The Mountain View police listed a slew of coordinating agencies participating in the investigation that led to today’s raids: the San Francisco Police Department, the San Mateo Police Department, the San Mateo Gang Intelligence Unit, the Daly City Police Department, the Santa Clara County District Attorney’s Office Bureau of Investigation, the FBI, the ATF, the Antioch Police Department, the Sacramento County Sheriff’s Office, the San Jose Police Department, the Los Altos Police Department, the Central Contra Costa County Regional SWAT team and the Santa Clara County Specialized Enforcement Team.

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Managing Editor/Columnist. Joe was born in San Francisco, raised in the Bay Area, and attended U.C. Berkeley. He never left.

“Your humble narrator” was a writer and columnist for SF Weekly from 2007 to 2015, and a senior editor at San Francisco Magazine from 2015 to 2017. You may also have read his work in the Guardian (U.S. and U.K.); San Francisco Public Press; San Francisco Chronicle; San Francisco Examiner; Dallas Morning News; and elsewhere.

He resides in the Excelsior with his wife and three (!) kids, 4.3 miles from his birthplace and 5,474 from hers.

The Northern California branch of the Society of Professional Journalists named Eskenazi the 2019 Journalist of the Year.

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    1. Dumb comment. You must be a proponent for “defund the police.” Yet I bet you’re the first to call 911 when you’re scared or threatened

      1. defund the police isn’t about not having someone to call when there’s an emergency. nice try though.

  1. Papa Frisco’s kid.

    That is one hell of a lot of coordinating cop shops over a murder and assault. Something’s up.

    1. Hells Angels aren’t exactly gentle ordinary folks that accepts a warrant quietly. The feds just came prepared.

    2. What??

      Clearly you’re unaware of the logistical needs to conduct multiple simultaneous high risk warrants, the legal requirements and safety necessities, the tactical requirements, and frankly who is doing what duties when the crime happens in a different county but the suspects live across 3 different counties…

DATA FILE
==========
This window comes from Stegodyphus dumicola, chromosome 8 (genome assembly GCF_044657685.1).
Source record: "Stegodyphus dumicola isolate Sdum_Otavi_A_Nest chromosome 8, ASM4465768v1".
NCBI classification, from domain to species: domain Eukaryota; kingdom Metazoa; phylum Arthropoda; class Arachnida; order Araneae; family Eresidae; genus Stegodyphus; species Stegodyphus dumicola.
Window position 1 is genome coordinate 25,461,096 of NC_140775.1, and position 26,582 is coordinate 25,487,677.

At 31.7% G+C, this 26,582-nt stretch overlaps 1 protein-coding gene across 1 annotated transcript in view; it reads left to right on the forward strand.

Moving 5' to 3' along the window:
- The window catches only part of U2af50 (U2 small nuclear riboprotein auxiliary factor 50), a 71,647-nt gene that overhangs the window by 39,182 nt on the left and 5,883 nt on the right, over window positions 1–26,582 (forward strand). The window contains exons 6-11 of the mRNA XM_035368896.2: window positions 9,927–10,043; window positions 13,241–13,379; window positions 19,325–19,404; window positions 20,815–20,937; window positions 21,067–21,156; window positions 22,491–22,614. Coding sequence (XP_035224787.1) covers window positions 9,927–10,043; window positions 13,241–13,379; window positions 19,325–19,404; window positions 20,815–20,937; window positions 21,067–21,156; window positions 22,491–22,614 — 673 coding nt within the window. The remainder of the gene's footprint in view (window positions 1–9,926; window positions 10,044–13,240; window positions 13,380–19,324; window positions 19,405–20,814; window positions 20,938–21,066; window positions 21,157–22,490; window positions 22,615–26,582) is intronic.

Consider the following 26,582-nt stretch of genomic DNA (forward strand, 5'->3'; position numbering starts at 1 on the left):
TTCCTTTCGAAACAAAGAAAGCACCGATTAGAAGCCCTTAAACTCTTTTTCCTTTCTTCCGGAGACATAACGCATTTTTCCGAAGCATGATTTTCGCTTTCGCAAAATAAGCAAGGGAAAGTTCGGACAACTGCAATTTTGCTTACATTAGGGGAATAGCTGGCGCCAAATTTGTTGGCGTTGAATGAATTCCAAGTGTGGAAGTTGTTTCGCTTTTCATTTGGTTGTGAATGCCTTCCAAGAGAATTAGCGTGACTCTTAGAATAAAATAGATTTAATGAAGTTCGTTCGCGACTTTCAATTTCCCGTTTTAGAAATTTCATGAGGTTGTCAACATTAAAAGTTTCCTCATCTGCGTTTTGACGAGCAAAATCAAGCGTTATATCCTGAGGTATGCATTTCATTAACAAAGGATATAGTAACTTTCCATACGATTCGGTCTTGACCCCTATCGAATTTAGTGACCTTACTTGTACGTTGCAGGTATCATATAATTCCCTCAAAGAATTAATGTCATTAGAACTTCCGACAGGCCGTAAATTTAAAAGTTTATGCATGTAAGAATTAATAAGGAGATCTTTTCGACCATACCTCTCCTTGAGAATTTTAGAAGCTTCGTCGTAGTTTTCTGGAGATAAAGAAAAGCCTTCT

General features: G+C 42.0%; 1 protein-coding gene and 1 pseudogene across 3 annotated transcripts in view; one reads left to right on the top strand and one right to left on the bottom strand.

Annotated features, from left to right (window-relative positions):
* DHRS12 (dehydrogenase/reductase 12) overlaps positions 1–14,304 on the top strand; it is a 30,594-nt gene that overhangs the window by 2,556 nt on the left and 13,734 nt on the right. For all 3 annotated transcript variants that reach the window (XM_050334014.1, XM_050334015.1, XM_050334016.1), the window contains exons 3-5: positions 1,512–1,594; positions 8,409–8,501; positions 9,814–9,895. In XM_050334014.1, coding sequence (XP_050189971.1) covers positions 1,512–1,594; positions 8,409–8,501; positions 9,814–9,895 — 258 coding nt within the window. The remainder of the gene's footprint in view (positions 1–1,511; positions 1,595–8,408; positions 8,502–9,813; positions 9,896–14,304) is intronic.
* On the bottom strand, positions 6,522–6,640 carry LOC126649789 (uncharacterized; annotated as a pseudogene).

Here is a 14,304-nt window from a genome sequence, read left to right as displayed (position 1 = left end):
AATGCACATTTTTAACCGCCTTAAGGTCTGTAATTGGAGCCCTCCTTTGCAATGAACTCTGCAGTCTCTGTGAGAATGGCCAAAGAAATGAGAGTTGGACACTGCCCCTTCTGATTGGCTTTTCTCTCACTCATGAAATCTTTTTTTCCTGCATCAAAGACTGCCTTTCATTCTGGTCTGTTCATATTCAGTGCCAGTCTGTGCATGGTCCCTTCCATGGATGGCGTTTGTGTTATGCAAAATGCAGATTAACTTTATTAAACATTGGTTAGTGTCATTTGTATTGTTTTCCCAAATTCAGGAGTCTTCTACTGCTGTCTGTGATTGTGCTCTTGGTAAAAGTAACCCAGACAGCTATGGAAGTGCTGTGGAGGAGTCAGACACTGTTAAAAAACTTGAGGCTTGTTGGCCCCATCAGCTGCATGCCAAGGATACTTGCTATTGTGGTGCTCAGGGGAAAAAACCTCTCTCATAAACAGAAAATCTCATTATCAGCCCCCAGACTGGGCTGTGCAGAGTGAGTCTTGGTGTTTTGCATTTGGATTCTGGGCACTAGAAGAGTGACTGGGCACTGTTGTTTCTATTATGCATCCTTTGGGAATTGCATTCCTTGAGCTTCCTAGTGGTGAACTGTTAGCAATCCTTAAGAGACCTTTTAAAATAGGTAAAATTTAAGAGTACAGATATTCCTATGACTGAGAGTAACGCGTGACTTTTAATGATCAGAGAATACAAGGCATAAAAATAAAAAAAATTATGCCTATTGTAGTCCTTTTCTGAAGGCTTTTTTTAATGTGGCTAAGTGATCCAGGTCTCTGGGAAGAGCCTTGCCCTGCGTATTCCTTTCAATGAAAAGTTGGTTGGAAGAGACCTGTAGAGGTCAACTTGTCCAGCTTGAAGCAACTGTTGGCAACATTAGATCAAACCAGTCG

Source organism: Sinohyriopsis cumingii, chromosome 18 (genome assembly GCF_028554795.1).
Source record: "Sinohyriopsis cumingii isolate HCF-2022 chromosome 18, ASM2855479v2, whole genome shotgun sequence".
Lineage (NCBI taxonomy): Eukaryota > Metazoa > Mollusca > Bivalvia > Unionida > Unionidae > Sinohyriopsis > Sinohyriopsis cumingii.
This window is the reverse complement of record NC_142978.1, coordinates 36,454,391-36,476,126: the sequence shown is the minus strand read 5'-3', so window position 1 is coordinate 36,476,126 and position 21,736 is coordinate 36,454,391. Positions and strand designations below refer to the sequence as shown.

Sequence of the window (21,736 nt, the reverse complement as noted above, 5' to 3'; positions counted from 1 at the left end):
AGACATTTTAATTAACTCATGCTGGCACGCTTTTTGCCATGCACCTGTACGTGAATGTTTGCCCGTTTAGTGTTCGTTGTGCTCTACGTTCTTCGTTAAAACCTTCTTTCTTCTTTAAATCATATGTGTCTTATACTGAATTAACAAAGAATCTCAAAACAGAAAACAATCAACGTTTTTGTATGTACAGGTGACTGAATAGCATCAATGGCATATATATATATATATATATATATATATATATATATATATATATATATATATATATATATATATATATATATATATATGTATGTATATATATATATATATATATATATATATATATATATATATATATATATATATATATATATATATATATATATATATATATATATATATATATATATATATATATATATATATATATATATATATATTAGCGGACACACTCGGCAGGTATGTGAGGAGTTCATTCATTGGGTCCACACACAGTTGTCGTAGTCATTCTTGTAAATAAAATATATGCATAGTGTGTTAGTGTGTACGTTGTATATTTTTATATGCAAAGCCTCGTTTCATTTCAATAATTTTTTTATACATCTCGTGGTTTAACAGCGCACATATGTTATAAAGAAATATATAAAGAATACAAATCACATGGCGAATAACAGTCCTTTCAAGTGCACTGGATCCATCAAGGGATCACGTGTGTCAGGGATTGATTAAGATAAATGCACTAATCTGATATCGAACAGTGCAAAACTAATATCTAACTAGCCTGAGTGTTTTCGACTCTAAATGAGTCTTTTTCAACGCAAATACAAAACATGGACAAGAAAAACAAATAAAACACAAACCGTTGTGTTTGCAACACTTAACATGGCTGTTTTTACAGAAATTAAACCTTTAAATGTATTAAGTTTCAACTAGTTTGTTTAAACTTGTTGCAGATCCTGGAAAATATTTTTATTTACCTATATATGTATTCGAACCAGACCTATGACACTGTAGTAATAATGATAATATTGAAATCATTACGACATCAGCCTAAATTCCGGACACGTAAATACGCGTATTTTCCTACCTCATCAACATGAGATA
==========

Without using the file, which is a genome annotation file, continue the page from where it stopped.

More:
Not to mention the manpower alone. How big do you think these SWAT teams are? How about the need to have a tight, well-produced case file as an investigator? The amount of suspects and witnesses involved in a public case?

      How about the fact that as an officer, any force I use is viewed against any tactical considerations or plans prior, and a failure to utilize any tactical planning or advantage can be used as evidence against me? Yes. We roll deep. We plan thoroughly. We coordinate across the state. We keep it tight.

      1. That amount of coordination and effort is an extremely uncommon response to a random murder and assault. The Stockton serial killer was taken down with less fanfare.

        A) A cop got beat down
        B) LEAs are fascinated by HA
        C) Feds want racketeering

    1. Stephen — 

      Yes, that’s right. Might as well get that in there; people seem to be curious.


  2. That was most certainly an alleged drug dealer raid. Happened in my old building once. Battering rams, people scaling the back patio fence, lots of guns drawn. Police said “you won’t see that guy for a looong time”. Next day saw my neighbor again and said hi.

    1. Well, my original comment was certainly wrong and misguided. Though my previous experience is a true story.

      1. Sir or madam — 

        I don’t think anybody could’ve foreseen this. This seems more 1972 San Francisco than 2022.